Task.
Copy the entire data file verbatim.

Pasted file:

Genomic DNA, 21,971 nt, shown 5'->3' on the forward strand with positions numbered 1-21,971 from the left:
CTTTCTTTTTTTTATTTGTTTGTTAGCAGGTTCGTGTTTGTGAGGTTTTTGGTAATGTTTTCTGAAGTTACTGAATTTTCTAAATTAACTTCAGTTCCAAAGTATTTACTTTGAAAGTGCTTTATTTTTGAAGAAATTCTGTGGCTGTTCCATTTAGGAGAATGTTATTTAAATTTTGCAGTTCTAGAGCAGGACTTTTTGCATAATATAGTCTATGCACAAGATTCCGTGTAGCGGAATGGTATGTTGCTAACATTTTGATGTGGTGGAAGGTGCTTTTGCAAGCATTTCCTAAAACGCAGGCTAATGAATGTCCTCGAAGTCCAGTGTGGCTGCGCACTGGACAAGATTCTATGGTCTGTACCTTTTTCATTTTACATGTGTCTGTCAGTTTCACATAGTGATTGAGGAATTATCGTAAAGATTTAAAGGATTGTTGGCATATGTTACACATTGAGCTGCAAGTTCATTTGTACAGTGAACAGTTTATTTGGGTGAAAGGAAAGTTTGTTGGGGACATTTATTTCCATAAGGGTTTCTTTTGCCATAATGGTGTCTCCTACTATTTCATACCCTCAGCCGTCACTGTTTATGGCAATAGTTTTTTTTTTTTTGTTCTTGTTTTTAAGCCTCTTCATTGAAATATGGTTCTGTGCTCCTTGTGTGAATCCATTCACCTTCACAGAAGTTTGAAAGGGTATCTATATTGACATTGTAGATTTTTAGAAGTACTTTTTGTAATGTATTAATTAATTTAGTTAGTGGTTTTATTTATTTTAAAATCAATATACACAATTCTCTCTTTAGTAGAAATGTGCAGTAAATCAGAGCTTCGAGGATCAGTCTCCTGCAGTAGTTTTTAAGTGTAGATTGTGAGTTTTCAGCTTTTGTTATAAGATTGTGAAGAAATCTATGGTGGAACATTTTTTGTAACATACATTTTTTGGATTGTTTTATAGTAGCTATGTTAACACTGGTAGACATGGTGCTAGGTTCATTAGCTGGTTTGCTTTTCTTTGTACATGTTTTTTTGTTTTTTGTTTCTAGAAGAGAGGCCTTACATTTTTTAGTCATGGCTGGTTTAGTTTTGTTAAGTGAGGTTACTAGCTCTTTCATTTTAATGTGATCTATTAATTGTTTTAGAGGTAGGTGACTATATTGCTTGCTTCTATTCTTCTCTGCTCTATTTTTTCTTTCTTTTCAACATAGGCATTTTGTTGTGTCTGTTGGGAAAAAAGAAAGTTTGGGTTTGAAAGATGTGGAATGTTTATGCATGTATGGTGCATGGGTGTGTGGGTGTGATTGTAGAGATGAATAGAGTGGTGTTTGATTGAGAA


Genomic DNA, 21,971 nt, shown 5'->3' on the forward strand with positions numbered 1-21,971 from the left:
CTTTCTTTTTTTTATTTGTTTGTTAGCAGGTTCGTGTTTGTGAGGTTTTTGGTAATGTTTTCTGAAGTTACTGAATTTTCTAAATTAACTTCAGTTCCAAAGTATTTACTTTGAAAGTGCTTTATTTTTGAAGAAATTCTGTGGCTGTTCCATTTAGGAGAATGTTATTTAAATTTTGCAGTTCTAGAGCAGGACTTTTTGCATAATATAGTCTATGCACAAGATTCCGTGTAGCGGAATGGTATGTTGCTAACATTTTGATGTGGTGGAAGGTGCTTTTGCAAGCATTTCCTAAAACGCAGGCTAATGAATGTCCTCGAAGTCCAGTGTGGCTGCGCACTGGACAAGATTCTATGGTCTGTACCTTTTTCATTTTACATGTGTCTGTCAGTTTCACATAGTGATTGAGGAATTATCGTAAAGATTTAAAGGATTGTTGGCATATGTTACACATTGAGCTGCAAGTTCATTTGTACAGTGAACAGTTTATTTGGGTGAAAGGAAAGTTTGTTGGGGACATTTATTTCCATAAGGGTTTCTTTTGCCATAATGGTGTCTCCTACTATTTCATACCCTCAGCCGTCACTGTTTATGGCAATAGTTTTTTTTTTTTTGTTCTTGTTTTTAAGCCTCTTCATTGAAATATGGTTCTGTGCTCCTTGTGTGAATCCATTCACCTTCACAGAAGTTTGAAAGGGTATCTATATTGACATTGTAGATTTTTAGAAGTACTTTTTGTAATGTATTAATTAATTTAGTTAGTGGTTTTATTTATTTTAAAATCAATATACACAATTCTCTCTTTAGTAGAAATGTGCAGTAAATCAGAGCTTCGAGGATCAGTCTCCTGCAGTAGTTTTTAAGTGTAGATTGTGAGTTTTCAGCTTTTGTTATAAGATTGTGAAGAAATCTATGGTGGAACATTTTTTGTAACATACATTTTTTGGATTGTTTTATAGTAGCTATGTTAACACTGGTAGACATGGTGCTAGGTTCATTAGCTGGTTTGCTTTTCTTTGTACATGTTTTTTTGTTTTTTGTTTCTAGAAGAGAGGCCTTACATTTTTTAGTCATGGCTGGTTTAGTTTTGTTAAGTGAGGTTACTAGCTCTTTCATTTTAATGTGATCTATTAATTGTTTTAGAGGTAGGTGACTATATTGCTTGCTTCTATTCTTCTCTGCTCTATTTTTTCTTTCTTTTCAACATAGGCATTTTGTTGTGTCTGTTGGGAAAAAAGAAAGTTTGGGTTTGAAAGATGTGGAATGTTTATGCATGTATGGTGCATGGGTGTGTGGGTGTGATTGTAGAGATGAATAGAGTGGTGTTTGATTGAGAA